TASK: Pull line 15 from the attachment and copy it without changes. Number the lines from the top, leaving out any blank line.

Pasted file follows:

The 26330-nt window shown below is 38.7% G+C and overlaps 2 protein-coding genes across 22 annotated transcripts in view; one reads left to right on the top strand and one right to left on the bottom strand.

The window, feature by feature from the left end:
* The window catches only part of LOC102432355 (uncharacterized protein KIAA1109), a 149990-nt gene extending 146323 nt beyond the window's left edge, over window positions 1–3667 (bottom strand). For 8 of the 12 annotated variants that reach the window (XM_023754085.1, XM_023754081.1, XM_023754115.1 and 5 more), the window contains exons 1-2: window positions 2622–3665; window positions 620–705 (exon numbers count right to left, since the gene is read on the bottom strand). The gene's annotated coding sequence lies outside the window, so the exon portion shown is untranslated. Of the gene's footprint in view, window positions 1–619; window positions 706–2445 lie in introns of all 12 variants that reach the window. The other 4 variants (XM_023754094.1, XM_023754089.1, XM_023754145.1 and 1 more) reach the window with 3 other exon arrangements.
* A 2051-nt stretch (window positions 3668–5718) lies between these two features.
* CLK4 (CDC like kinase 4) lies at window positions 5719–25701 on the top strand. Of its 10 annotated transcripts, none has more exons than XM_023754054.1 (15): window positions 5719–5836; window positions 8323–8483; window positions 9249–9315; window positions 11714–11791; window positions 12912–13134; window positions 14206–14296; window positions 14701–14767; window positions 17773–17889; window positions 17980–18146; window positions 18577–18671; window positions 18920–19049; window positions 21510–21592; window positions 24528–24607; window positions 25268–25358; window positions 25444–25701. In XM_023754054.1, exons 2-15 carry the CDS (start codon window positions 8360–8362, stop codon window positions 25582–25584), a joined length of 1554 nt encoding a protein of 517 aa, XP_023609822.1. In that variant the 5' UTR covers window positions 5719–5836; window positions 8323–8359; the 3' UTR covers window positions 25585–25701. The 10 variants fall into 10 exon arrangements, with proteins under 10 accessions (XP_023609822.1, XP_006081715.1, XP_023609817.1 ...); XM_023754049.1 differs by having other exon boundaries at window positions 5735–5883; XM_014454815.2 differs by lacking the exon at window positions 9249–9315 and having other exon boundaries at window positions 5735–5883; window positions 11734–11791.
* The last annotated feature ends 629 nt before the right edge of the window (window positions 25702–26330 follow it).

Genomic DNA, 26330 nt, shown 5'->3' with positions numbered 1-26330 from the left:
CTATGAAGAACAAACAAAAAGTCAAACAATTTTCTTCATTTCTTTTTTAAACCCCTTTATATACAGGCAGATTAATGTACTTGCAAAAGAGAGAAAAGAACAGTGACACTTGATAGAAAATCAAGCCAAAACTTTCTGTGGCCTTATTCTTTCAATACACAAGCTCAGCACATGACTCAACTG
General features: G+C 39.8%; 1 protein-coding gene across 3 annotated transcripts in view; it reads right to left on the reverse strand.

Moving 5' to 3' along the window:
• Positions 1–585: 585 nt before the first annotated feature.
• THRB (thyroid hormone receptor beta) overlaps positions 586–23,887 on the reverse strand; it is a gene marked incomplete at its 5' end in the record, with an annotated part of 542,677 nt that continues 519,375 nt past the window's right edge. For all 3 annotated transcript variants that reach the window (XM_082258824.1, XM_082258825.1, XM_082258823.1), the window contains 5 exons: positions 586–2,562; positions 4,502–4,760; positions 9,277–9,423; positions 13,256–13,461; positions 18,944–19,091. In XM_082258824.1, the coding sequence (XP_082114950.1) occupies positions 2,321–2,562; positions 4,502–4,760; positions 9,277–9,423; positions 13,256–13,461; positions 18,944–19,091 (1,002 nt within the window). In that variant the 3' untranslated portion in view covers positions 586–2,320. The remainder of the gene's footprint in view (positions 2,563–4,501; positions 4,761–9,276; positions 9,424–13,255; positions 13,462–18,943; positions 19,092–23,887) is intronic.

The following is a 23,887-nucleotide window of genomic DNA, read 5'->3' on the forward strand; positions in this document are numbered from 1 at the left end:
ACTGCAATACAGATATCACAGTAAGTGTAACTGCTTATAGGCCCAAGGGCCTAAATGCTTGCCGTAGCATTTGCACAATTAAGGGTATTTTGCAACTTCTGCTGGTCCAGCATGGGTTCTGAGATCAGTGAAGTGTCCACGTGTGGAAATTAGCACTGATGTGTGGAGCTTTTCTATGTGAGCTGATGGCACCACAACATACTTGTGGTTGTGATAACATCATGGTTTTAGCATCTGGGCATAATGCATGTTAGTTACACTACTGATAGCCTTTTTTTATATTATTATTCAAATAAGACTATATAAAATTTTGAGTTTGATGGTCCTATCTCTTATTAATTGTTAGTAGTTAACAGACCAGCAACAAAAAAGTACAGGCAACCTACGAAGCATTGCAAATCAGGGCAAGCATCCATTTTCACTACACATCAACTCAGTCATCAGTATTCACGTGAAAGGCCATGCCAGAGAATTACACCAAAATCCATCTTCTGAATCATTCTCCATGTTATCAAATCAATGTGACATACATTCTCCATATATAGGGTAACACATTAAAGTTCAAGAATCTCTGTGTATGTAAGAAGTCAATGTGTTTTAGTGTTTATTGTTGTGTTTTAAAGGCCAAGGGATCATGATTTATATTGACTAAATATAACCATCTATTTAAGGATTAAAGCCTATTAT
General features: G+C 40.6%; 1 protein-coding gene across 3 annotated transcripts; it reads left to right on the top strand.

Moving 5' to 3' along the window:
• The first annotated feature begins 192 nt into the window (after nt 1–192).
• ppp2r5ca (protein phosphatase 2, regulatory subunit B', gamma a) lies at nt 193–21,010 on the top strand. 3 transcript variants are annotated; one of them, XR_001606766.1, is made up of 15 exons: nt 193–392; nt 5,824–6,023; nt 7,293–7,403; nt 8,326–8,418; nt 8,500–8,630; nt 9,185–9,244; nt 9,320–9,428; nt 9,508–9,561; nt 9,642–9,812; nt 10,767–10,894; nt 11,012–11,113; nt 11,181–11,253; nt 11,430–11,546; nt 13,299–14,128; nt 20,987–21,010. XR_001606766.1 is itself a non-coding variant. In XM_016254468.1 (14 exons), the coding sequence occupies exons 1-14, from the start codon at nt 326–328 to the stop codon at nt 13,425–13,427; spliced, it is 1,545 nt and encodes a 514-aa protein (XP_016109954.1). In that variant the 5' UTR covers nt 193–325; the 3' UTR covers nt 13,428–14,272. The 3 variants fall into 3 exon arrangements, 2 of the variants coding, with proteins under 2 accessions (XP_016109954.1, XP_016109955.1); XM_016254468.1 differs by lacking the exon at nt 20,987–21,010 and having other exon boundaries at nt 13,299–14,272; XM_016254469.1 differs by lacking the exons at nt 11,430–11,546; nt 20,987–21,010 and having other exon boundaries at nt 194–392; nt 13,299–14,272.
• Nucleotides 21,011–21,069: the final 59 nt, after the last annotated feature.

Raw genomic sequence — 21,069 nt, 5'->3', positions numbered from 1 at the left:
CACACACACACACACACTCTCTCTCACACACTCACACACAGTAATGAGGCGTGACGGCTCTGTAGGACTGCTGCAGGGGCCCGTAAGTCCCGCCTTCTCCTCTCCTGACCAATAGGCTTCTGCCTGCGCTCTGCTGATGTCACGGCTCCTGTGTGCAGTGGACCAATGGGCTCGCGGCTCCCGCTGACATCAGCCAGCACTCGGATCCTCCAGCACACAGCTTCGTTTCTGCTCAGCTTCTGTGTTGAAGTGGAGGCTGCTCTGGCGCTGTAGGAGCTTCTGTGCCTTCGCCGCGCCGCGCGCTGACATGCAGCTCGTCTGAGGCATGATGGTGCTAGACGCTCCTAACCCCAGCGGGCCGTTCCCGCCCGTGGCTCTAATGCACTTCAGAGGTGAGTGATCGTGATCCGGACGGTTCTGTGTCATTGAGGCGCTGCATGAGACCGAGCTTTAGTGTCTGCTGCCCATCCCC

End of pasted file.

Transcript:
General features: G+C 40.6%; 1 protein-coding gene across 3 annotated transcripts; it reads left to right on the top strand.